The blind bare world cries for the living Spring,
And we to Thee, O Lord of Life, that feel
Thy passing presence, though the mists conceal
Thy face and all its radiance! thou canst bring
Renewing, as the almond blossoms break
From naked boughs, when April pleads in rain;
Touch us, and life shall flow, and once again
Out of the long death torpor we shall wake.
Blind are we to Thine all-reviving power
Mirrored in every springtide when the field
Is starred with the old beauty, and revealed
In weary suns that sink at evening hour
To rise more lustrous; every creeping thing
That feels its leaf a world and seems to die
Cries on our unbelief, as gloriously
It bursts its shrivelled cerements, taking wing
For the free sunlight and the boundless air.
Only the soul of man disdains to cast
The tatters of its former self, the last
To shed its faded wreaths, when all is fair.
For all things great and small their portion claim
In the great miracle that robes the world,
From the frail tendril daintily uncurled
To the wide moor with furze-bloom all aflame.
The broad-limbed oak as from enchanted sleep
Puts forth its giant strength; round lonely peaks
Wheel the brown eagles, fierce with joy, their shrieks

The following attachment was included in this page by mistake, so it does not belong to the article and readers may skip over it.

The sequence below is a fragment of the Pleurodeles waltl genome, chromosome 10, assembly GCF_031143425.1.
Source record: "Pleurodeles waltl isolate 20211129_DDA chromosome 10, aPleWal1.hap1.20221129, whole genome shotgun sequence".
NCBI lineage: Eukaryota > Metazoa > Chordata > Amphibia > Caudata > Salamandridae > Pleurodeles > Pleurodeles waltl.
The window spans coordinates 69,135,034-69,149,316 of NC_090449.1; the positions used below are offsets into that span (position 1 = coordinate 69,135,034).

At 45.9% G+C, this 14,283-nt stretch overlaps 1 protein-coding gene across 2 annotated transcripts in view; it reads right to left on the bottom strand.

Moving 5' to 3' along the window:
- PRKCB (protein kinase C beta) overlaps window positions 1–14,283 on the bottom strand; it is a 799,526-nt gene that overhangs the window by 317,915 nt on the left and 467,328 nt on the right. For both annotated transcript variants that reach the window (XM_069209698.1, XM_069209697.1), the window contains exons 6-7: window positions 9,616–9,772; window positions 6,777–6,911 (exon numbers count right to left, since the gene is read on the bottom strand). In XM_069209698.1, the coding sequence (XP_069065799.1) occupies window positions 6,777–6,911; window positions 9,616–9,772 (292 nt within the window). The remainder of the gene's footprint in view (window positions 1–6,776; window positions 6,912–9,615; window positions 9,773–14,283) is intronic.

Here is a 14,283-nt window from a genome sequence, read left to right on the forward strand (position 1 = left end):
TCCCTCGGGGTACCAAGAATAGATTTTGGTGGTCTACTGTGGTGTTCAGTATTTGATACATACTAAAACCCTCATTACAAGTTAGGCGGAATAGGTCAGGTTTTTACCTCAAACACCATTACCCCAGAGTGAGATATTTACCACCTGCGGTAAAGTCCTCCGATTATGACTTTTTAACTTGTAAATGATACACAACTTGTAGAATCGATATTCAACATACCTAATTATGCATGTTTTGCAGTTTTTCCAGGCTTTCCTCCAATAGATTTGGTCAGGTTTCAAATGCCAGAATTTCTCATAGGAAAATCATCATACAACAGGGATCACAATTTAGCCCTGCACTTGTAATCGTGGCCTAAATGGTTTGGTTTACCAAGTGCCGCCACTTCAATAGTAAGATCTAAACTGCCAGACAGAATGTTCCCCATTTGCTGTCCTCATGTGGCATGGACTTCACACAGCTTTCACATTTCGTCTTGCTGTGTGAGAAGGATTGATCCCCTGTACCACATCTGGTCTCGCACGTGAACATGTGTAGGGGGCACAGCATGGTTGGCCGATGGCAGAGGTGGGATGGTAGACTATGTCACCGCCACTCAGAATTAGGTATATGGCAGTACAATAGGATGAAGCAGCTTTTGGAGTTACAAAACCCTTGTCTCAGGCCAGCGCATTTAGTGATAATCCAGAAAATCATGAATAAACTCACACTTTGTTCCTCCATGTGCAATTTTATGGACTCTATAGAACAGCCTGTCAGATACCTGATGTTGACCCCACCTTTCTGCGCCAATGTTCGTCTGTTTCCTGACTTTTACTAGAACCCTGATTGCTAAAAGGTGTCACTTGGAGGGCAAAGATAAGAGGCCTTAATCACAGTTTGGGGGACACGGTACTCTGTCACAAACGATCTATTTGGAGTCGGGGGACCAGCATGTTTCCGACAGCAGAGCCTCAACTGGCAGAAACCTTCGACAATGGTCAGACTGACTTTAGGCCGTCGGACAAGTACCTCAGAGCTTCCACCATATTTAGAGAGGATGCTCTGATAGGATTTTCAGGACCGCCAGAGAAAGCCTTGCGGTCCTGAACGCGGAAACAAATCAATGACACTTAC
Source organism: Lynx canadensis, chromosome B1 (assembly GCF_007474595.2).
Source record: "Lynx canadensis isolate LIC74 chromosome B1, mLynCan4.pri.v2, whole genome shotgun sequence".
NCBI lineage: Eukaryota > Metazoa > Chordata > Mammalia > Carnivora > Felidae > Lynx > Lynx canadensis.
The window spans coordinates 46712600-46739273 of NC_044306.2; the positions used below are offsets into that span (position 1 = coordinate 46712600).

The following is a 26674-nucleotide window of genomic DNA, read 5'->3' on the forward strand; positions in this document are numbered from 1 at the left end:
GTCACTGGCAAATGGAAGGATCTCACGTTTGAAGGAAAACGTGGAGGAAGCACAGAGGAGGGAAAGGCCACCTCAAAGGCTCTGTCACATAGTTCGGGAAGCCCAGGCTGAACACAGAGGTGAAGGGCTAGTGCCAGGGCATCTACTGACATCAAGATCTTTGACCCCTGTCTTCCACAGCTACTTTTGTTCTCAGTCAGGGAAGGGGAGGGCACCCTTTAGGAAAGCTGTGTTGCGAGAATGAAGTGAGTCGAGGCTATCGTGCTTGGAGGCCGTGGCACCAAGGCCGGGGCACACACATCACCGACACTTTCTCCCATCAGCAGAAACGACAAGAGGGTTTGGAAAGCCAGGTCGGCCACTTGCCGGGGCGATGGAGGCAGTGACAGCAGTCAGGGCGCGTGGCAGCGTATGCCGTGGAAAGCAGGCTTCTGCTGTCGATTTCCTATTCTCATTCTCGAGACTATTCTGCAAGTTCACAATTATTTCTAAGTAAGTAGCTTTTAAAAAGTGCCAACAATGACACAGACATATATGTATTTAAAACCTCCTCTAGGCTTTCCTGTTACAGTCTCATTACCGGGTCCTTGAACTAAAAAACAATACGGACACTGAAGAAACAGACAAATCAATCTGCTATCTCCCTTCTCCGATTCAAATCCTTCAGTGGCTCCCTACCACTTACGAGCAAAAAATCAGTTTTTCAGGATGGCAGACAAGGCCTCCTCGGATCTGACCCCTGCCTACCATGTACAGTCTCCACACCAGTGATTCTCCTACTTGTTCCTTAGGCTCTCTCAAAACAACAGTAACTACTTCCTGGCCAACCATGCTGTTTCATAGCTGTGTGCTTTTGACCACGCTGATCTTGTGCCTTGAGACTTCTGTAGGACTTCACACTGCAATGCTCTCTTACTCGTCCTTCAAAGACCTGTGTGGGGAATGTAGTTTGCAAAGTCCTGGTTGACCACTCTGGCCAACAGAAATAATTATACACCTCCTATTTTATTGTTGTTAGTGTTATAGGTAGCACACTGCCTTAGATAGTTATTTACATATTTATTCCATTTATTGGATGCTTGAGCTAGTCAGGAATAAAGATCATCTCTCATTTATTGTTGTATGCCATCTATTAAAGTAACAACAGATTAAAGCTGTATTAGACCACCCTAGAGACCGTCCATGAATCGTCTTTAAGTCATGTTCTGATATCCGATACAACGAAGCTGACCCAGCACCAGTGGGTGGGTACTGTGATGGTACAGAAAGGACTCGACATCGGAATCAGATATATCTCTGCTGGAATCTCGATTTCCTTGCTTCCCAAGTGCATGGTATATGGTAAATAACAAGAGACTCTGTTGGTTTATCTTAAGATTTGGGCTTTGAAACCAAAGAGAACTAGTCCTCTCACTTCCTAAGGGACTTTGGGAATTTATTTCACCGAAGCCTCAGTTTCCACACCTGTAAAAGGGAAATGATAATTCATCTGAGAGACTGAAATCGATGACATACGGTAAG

Muffled in scudding clouds; and from the deep,
And from the wold, a glad wind ever blows
Jubilant, till the valley hamlets feel
Its wholesome breath by night begin to steal
About their thatchèd eaves, and the wan snows,
That glimmer in the forest hollows break
To let the violets through.
So dawns the Spring
In Thy fair garden, Lord, and wave and wing
And leaf-bud all are stirring: shall we take
No shame for this that with cold hearts and lips
We stand i' the midst? It were not more unmeet
That Winter shuddering back should set his feet
In meads of daffodil. Our fears eclipse
The sunlight that should warn us, and our love
Glides sheathed in ice like those grey mountain-streams
That never laugh, nor leap, nor feel the gleams
Of summer's fervent noon dispensed above.
Breathe Thou into our nostrils once again
The breath of Life, and set our listless hands
To the appointed task; Thy first commands
Rehearse, and make the paths of Duty plain.
So let glad songs within the thickets ring
Of gloomy Doubt, and let the sterile soil
Of cynic pride reward the painful toil
Of the Great Husbandman, until the Spring
Glass not her face in woodland streams alone,
But in the hearts of nations, every man
Striving, according to one blessed plan,
To make God's footstool worthier of His Throne.